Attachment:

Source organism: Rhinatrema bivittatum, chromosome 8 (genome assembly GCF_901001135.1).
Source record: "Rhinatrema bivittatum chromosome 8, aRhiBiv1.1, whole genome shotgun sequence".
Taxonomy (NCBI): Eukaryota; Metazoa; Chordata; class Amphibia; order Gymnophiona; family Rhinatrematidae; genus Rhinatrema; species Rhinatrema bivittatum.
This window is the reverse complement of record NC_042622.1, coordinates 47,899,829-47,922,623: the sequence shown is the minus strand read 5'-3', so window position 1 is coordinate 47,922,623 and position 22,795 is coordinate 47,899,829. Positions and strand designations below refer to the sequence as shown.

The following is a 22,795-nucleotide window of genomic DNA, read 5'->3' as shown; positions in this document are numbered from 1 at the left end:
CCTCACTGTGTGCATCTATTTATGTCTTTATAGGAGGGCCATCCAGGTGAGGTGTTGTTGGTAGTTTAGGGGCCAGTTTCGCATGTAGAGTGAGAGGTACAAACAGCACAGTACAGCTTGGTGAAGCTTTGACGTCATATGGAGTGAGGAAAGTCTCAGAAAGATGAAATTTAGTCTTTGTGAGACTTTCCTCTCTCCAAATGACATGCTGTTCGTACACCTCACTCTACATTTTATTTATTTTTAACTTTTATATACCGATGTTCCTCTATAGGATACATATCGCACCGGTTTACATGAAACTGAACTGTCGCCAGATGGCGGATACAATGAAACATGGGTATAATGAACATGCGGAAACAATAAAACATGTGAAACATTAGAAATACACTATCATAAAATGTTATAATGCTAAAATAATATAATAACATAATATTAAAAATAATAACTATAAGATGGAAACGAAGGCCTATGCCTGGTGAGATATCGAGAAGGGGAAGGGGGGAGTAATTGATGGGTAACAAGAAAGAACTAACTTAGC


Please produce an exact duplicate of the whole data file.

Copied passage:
Source organism: Rhinatrema bivittatum, chromosome 8 (genome assembly GCF_901001135.1).
Source record: "Rhinatrema bivittatum chromosome 8, aRhiBiv1.1, whole genome shotgun sequence".
Taxonomy (NCBI): Eukaryota; Metazoa; Chordata; class Amphibia; order Gymnophiona; family Rhinatrematidae; genus Rhinatrema; species Rhinatrema bivittatum.
This window is the reverse complement of record NC_042622.1, coordinates 47,899,829-47,922,623: the sequence shown is the minus strand read 5'-3', so window position 1 is coordinate 47,922,623 and position 22,795 is coordinate 47,899,829. Positions and strand designations below refer to the sequence as shown.

The following is a 22,795-nucleotide window of genomic DNA, read 5'->3' as shown; positions in this document are numbered from 1 at the left end:
CCTCACTGTGTGCATCTATTTATGTCTTTATAGGAGGGCCATCCAGGTGAGGTGTTGTTGGTAGTTTAGGGGCCAGTTTCGCATGTAGAGTGAGAGGTACAAACAGCACAGTACAGCTTGGTGAAGCTTTGACGTCATATGGAGTGAGGAAAGTCTCAGAAAGATGAAATTTAGTCTTTGTGAGACTTTCCTCTCTCCAAATGACATGCTGTTCGTACACCTCACTCTACATTTTATTTATTTTTAACTTTTATATACCGATGTTCCTCTATAGGATACATATCGCACCGGTTTACATGAAACTGAACTGTCGCCAGATGGCGGATACAATGAAACATGGGTATAATGAACATGCGGAAACAATAAAACATGTGAAACATTAGAAATACACTATCATAAAATGTTATAATGCTAAAATAATATAATAACATAATATTAAAAATAATAACTATAAGATGGAAACGAAGGCCTATGCCTGGTGAGATATCGAGAAGGGGAAGGGGGGAGTAATTGATGGGTAACAAGAAAGAACTAACTTAGC